by Lucy Christopher
Publisher: The Chicken House
Reading level: YA
Book type: prose novel
It happened like this. I was stolen from an airport. Taken from everything I knew, everything I was used to. Taken to sand and heat, dirt and danger. And he expected me to love him.
This is my story.
A letter from nowhere.
Sixteen year old Gemma is kidnapped from Bangkok airport and taken to the Australian Outback. This wild and desolate landscape becomes almost a character in the book, so vividly is it described. Ty, her captor, is no stereotype. He is young, fit and completely gorgeous. This new life in the wilderness has been years in the planning. He loves only her, wants only her. Under the hot glare of the Australian sun, cut off from the world outside, can the force of his love make Gemma love him back?
The story takes the form of a letter, written by Gemma to Ty, reflecting on those strange and disturbing months in the outback. Months when the lines between love and obsession, and love and dependency, blur until they don't exist - almost.
(synopsis from Goodreads)
This is not the type of book I usually read, or even contemplate reading. But it just goes to show how occasionally stepping outside of your comfort zone can pay off. I really enjoyed this book.
While the underlying premise might seem similar to a book like Emma Donoghue's Room, Stolen is altogether different in voice, setting, and tone. I cycled through a range of emotions while reading this book. I felt anger at Ty for what he'd done to Gemma. I felt the fear that goes along with the horrible sense of isolation of the unpeopled desert. And I felt utter confusion as I started to understand and even empathize with the villain. I liked that this book wasn't just written in black and white; it was painted in shades of grey.
It's interesting that, even though the entire novel takes the form of a letter written by Gemma, we're really more familiar with Ty by the end of the book. While Gemma comes across as a somewhat stereotypical teenager, who does stereotypical stupid teenage things (like drinking in the park with friends and almost getting herself raped), Ty is really the more interesting character. What little he tells Gemma of his backstory is enough to help us understand what he did, why he did it, and why he thinks his actions were completely logical and justified. And yet he was more than just a calculating criminal with a hair-trigger temper. At times he was gentle, sensitive, and caring; those vulnerable moments let the reader see what kind of person he might have been had the events of his own past been different.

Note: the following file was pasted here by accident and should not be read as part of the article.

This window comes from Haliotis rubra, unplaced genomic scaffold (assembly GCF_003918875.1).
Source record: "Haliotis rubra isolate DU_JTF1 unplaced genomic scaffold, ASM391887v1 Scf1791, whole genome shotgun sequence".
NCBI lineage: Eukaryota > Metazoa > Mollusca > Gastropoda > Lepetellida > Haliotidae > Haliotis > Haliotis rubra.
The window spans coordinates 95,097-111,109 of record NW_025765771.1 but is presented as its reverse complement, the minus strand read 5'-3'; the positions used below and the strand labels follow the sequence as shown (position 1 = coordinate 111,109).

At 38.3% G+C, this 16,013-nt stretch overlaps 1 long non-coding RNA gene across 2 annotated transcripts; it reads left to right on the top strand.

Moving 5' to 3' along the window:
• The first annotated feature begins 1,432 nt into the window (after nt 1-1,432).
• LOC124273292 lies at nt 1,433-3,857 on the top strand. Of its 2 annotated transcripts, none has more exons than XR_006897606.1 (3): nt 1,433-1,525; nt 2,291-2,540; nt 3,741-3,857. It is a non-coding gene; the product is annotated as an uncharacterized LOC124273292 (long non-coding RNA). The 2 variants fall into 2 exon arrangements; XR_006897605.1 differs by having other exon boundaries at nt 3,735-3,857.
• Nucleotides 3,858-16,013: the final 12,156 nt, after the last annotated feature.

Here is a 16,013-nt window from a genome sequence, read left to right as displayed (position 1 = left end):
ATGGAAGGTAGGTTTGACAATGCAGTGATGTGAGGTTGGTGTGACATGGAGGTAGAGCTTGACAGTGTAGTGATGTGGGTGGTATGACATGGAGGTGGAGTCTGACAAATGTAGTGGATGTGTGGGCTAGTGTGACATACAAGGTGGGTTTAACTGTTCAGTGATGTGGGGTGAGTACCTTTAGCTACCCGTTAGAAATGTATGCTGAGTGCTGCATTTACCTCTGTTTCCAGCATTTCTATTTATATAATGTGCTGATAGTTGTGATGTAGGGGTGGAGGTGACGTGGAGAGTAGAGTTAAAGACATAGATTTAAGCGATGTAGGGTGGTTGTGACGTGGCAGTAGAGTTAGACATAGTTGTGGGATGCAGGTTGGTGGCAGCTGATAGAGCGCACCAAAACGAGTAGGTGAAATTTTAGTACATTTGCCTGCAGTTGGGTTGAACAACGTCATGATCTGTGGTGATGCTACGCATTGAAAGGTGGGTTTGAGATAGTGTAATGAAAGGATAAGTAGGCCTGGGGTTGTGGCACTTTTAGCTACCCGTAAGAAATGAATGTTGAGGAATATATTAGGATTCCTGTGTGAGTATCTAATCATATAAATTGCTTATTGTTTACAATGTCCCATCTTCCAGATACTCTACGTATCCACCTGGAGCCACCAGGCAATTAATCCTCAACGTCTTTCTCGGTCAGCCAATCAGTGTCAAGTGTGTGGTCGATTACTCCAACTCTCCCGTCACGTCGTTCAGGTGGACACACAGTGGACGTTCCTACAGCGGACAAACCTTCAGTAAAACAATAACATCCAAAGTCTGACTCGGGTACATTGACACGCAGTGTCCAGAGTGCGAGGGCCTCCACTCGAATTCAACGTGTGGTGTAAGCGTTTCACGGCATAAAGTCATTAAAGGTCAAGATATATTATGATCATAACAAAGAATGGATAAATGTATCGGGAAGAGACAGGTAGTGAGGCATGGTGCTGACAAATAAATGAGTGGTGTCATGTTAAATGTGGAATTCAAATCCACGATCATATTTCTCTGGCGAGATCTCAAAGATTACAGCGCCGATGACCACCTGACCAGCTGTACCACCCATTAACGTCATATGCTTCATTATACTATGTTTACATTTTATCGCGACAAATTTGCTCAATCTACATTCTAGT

And I found that having such a complex, utterly human character as the story's villain really messed with my mind. I kept having to remind myself (much like Gemma did) of what this man had done, the initial decisions and acts that had set the story in motion. But I suspect that the back-and-forth of emotions in the reader was actually what the author was going for.
One of the main themes in Stolen is summed up well by Gemma herself when she says:
A part of me understood why you'd done it, too. And it's hard to hate someone once you understand them.
Had we been left with no real understanding of Ty, it would have been so much easier to hate him. And while I couldn't quite get to thinking about him as appealing, I did feel awfully sorry for such a messed-up young man.
Stolen wasn't really what I was expecting when I picked it up and started to read; it ended up being better than that. It's an emotional roller coaster that immerses the reader in a landscape and a relationship that are both difficult to forget.
Overall: 4.57 out of 5